A bagpipe player

Courtesy of Brad Starkey/Unsplash

There’s no better way to start a journey through Scottish culture than by sampling fine whisky. On the 8-night Reykjavik to Amsterdam voyage departing September 12, 2024, you can do that and more. Following an immersive tasting of four drams, guided by the expertise of a Society Whisky Ambassador in the port of Leith near Edinburgh, you’ll be primed and ready to learn more about the bagpipe, a musical instrument that stands as a potent symbol of Scotland, symbolizing the Scottish people’s strength, resilience, and unity. Plus, you’ll learn about it from one of the best—Louise Marshall, a piper among Scotland’s foremost who’s performed for dignitaries such as Pope Benedict XVI and Queen Elizabeth II.

She’ll provide an insider’s view of Scotland’s musical heritage as you master bagpipe basics while also letting you try on a range of authentic tartans and attire, from glengarries to kilts. At the end of the session, you’ll earn a bagpipe certificate and receive a small Scottish gift to cherish.

Cook with a local family at an authentic turf house in Iceland

Turf houses in Iceland

Turf houses in Iceland

Courtesy of Atlas Ocean Voyages

Iceland’s grass-roofed turf houses are integral to the country’s identity and history. For upwards of a millennium, these structures dotted nearly every farm on the island, offering warmth in the harsh climate. Vikings depended on them, congregating in the central room to share stories by the fire and fend off the cold. You can learn about this fascinating history on the 11-night Iceland and Norway itineraries departing July 12, 2024, and August 10, 2024. During the scenic drive from the port of call Ísafjörður, a picturesque fishing town, to Litlibaer, you’ll pass by several awe-inspiring fjords before arriving at an authentic turf house dating to 1895.

A bowl of freshly churned butter and whey in Iceland.

You’ll have the chance to churn butter in Iceland with Afar Recommends.

Courtesy of Atlas Ocean Voyages

Upon arrival, a local family, the stewards of this historic dwelling, will welcome you as you gaze upon the sweeping views of Skötufjörður. You’ll hear stories passed down through generations while participating in a hands-on culinary experience—churning fresh cream into butter to sample with traditional Icelandic flatbread. You’ll also enjoy cake, coffee, and other local delicacies.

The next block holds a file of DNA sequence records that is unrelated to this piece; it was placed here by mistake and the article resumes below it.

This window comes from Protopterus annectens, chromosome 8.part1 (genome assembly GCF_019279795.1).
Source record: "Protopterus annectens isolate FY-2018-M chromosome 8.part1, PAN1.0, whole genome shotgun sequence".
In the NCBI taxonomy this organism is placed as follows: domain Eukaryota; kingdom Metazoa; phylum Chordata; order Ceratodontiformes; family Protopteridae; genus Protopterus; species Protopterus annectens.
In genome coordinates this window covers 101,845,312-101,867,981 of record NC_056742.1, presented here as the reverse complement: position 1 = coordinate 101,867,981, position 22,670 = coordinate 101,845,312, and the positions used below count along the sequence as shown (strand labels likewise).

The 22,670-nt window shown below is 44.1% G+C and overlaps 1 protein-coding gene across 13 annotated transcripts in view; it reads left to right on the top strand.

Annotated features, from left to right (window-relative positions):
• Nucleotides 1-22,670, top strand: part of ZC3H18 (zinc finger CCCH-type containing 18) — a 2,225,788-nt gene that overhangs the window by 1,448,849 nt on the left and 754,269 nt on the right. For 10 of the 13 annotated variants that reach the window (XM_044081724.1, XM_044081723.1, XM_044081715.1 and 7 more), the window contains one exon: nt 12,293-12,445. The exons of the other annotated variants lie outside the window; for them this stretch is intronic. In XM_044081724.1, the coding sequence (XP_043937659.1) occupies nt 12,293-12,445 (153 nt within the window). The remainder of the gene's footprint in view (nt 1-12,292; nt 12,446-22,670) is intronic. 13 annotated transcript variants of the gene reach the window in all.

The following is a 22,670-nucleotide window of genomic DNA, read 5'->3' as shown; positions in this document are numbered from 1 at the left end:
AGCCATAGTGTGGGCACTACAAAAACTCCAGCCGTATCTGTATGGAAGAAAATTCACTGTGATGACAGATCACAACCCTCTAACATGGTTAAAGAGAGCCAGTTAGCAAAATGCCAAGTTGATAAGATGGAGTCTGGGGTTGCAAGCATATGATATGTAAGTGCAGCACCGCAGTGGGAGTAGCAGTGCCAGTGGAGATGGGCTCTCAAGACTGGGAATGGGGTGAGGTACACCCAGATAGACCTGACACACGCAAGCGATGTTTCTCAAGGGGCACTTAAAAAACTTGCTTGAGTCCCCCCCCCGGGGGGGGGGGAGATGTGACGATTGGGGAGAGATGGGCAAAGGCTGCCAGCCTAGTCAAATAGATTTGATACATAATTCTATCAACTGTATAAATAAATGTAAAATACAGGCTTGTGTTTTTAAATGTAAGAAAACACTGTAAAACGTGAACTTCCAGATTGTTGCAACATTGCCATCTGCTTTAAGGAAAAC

On the way back to Ísafjörður, there’ll be a stop to observe seals in the surf at the Hvítanes Viewing Platform and explore remnants of old fishermen’s huts. The tour concludes at Kambsnes Viewpoint, offering a panoramic view of Ísafjarðardjúp, Iceland’s longest fjord.

Immerse yourself in history and mingle with locals at a traditional pub in Ireland

A row of uniform, shiny copper beer taps behind a bar at a pub in Ireland, United Kingdom

Behind the bar at an Irish pub

Courtesy of Atlas Ocean Voyages

Delve deep into a pivotal part of Ireland’s history, the Great Famine, and explore its profound impact on the country’s culture and identity that continues to resonate through literature, art, music, and collective memory. You’ll set off from the pier in Bantry, a stop on the 9-night Dublin to London itinerary departing September 23, 2024, to Skibbereen in West Cork. During this tragic period in the mid-19th century, this village on the Ilen River became symbolic of the suffering endured by the Irish population, as it was one of the worst affected areas.

Today, Skibbereen is a testament to resilience following tragedy, serving as a memorial to those dark times. Its efforts to honor the memory of the famine victims persist through monuments, museums, and cultural initiatives. At the Skibbereen Heritage Centre, housed within the reclaimed Old Gasworks Building, you’ll have a chance to meet and interact with a local historian who will go in-depth about how the Great Famine reshaped Ireland and its people.

After visiting Lough Hyne, Ireland’s first Marine Nature Reserve, continue to the colorful coastal village of Ballydehob for a stop at Levi’s Pub, where, for more than 100 years, one family has upheld Irish hospitality at the local institution. See for yourself why the pub continues to hold a central place in Irish social life as a communal gathering spot while listening to traditional music—a centuries-old art form and oral tradition—performed live.